what they are currently using so we can sell at a lesser cost. >> reporter: [ inaudible ] >> diversification. although we've been known as a ticket manufacturer, we still have tickets as our base. we've expanded upon that product line by going into plastic. >> reporter: frank how is the flower business? >> the flower business is okay. i characterize it as okay. it could be better, it could be worse too. >> reporter: this is a gorgeous store you have a big store. how many stores, how many employees do you have? >> three stores, 50 employees. >> reporter: have you seen your business on an increase? take me through what your being a florist small business owner has been over the last couple of years. >> we found immediate impact in october when the financial crisis hit that affected directly the christmas buying season that year we saw
4:25am
weakness throughout the spring as we went into' 09. it has leveled off. certainly un-- uncertainty caused not just by the economy but by what the government is doing. there's a lot of uncertainty with how legislation being considered or passed in washington is going to affect us. >> reporter: what do you think would help small business owners like yourself? >> the biggest thing right now tax cuts. there's uncertainty about whether the bush tax cuts are going to be examine extended next year that represents a fairly substantial tax increase to most small business people. some certainty about what is going to happen there would help. >> reporter: what message would you want the folks in d.c. to know? what could help them make their decisions? what could they do to help a guy like you grow? >> the biggest thing washington can do to help me is get out of my way. >> greta: coming up, hurricane earl is barreling towards the east coast. over 100 mile winds.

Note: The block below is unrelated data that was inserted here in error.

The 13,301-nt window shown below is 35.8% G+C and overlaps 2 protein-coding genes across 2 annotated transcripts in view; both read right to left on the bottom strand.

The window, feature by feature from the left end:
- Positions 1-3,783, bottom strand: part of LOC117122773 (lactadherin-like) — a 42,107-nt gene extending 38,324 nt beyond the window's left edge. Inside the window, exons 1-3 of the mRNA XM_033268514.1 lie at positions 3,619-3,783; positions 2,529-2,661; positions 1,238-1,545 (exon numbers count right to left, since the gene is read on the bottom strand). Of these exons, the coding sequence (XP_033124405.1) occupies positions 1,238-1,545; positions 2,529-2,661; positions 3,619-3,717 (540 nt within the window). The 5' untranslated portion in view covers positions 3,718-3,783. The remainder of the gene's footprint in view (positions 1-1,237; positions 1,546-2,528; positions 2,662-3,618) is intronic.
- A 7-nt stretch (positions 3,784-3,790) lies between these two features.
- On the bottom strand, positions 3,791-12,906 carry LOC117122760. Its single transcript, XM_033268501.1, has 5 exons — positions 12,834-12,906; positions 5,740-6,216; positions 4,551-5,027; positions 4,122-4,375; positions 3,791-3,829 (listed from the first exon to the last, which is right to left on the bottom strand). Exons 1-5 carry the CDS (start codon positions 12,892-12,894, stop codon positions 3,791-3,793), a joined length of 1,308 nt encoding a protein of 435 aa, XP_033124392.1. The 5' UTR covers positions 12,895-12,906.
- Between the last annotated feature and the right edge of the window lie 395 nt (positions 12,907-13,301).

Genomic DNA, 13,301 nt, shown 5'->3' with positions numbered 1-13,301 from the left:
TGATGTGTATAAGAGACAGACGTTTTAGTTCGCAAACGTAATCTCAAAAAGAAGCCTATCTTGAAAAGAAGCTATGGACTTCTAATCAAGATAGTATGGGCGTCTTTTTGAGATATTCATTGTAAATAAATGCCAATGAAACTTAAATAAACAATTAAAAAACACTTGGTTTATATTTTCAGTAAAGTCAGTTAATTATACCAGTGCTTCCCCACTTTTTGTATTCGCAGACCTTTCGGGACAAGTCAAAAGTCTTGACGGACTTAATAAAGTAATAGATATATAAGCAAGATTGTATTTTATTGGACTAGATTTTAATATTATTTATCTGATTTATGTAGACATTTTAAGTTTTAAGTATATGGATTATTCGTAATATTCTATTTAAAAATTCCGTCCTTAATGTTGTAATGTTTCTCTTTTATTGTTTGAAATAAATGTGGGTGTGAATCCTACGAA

4:26am
where will it hit and who is going to be safe? who needs to get out of town right now? later i aced one of tennis' top players at the u.s. open. sort of, not really. the bryan brothers pick up rackets. you will see.
4:27am
4:28am
4:29am
>> greta: is a fox news weather an lawyer. brace yourself north carolina and virginia declaring state of emergency. he's violent and mean hurricane earl is coming at you, if you live on the east coast. national hurricane center is extending warning through massachusetts. the hurricane is back at cat 4 and is expected to blast north carolina thursday night around friday morning not expected to make landfall could bring winds of more than 100 miles per hour with it, lots of rain and high surf. after north carolina earl is
4:30am